City centre air quality is typically above WHO annual warning levels for PM2.5 and NO2. The opportunity for improvement is great.
If your building has mechanical ventilation, ask if it uses regularly maintained, low energy, air filters complying fully with British and European standard BS:EN 13779.
To find out more about pollution and indoor air quality, download the following presentation
The issue of Indoor Air Quality has been gradually rising in the public consciousness alongside that of city outside air pollution over the last few years. BSRIA should be praised for their presence of mind in holding this timely IAQ themed event last week in London.
Article by Peter Dyment, Buildings IAQ and Energy Consultant – Camfil Ltd
The event called ‘Indoor Air Quality – must we live with problems?’ was aimed at anyone involved in the air quality arena including all designers, as well as controls companies, contractors, ventilation suppliers and those involved in regulation in the industry. School children fall asleep in class and mould grows on the bathroom walls.
Buildings are getting more air tight, the VOCs in a new building are significant but ventilation systems are not coping. The first half of the event the panel examined the problem, and the second half centred around investigating possible actions for the industry, for government and for BSRIA.
The event speakers shared some of the results from the Building Performance Evaluation programme of the Technology Strategy Board, covering both dwellings and non-domestic buildings.
Post written by Dr Chris Ecob, Global Business Manager for Molecular Filtration, Camfil Group:
The leading organisation responsible for cataloguing chemicals – the CAS Registry (Chemical Abstract Service) – has more than 73 million unique chemicals in their database and is adding new items at the rate of 15,000 every day. Many of these chemicals never pre-existed in nature and have been created by man in the industrial era. Some chemicals only exist as gases in the air.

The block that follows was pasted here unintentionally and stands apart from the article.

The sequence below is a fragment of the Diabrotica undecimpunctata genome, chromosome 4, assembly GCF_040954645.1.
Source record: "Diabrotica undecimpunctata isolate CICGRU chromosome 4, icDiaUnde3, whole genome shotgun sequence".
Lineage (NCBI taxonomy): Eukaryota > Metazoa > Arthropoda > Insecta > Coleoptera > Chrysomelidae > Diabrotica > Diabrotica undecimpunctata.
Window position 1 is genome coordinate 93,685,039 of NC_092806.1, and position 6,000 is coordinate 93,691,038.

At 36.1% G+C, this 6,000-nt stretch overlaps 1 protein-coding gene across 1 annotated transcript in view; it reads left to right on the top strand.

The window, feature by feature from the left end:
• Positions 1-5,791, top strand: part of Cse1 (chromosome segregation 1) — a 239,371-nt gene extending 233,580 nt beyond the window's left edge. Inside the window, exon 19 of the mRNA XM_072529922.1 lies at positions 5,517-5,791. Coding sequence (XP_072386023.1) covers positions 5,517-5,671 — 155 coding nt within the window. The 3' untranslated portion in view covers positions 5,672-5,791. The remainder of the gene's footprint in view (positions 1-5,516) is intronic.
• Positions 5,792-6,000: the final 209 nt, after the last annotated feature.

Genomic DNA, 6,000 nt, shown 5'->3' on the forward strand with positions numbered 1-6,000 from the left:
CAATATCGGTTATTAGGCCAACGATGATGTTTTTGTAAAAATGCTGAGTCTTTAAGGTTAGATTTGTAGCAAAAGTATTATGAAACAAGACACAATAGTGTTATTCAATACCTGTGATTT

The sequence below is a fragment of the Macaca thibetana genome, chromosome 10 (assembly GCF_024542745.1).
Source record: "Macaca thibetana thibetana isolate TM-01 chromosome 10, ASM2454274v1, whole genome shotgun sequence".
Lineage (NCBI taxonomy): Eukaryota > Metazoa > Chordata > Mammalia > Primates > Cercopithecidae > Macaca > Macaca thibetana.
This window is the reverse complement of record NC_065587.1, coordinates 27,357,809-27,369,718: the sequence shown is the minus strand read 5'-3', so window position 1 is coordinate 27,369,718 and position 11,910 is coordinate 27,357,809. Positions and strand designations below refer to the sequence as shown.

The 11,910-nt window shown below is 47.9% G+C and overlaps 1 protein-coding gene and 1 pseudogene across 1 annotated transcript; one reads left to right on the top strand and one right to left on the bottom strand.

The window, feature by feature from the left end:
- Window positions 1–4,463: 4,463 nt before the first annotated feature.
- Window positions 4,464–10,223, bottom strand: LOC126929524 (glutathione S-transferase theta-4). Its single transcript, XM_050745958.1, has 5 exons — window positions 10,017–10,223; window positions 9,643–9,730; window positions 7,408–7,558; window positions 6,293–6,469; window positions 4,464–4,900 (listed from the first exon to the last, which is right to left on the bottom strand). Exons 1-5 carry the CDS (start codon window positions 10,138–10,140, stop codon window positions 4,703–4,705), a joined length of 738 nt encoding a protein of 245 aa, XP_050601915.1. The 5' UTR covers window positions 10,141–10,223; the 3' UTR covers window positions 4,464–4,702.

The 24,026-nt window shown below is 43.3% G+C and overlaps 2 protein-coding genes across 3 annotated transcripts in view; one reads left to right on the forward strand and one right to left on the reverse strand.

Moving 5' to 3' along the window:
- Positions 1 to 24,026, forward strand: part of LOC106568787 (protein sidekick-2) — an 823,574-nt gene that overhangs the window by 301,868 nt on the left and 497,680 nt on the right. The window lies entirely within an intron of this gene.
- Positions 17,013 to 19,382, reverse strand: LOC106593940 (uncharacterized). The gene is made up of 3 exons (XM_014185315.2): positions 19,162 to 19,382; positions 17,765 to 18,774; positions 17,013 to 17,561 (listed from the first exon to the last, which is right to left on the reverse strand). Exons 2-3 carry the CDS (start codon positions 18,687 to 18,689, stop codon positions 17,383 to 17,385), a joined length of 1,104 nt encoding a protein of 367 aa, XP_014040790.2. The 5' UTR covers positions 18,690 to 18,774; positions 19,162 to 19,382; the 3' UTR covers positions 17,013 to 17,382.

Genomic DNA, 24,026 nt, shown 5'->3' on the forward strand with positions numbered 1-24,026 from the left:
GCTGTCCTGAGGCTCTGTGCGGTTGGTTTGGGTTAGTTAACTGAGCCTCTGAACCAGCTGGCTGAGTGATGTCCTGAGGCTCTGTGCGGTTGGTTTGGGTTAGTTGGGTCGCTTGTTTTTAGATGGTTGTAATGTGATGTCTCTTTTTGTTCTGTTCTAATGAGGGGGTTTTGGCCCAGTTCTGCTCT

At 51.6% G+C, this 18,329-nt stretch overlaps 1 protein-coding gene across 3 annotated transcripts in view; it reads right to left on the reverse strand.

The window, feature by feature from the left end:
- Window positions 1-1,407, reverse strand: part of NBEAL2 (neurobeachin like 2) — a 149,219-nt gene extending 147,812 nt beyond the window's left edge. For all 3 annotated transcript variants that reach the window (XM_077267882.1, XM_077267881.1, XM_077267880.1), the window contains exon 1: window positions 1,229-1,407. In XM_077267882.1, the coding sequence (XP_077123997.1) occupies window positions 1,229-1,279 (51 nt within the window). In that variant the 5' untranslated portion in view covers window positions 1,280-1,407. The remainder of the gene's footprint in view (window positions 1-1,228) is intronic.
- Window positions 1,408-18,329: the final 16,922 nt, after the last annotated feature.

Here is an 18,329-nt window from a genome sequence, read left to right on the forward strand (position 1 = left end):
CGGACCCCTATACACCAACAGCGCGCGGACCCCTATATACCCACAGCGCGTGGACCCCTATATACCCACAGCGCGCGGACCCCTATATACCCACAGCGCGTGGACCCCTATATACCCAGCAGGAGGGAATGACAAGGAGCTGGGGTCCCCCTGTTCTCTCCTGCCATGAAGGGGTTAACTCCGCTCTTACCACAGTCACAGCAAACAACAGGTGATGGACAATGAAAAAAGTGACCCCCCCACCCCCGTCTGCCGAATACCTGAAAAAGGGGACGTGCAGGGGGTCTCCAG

However, all chemicals, including those that are normally liquids or solids, have to varying degrees the ability to evaporate and become airborne in their molecular form. It is an inescapable fact therefore that all around the globe, there are more chemicals in the air than ever before.
Categorising molecules by impact
Airborne molecules may be categorised according to their impact on humans and our world. Responsibility for smell or odour is perhaps the most obvious.
The receptor cells in the nose and the human brain are capable of detecting and characterising many different odour types. Some molecules are classified as irritants. In addition to creating an odour response, they stimulate an involuntary and negative reaction from the body. The classic example is activation of the tear ducts when chopping onions. Continue reading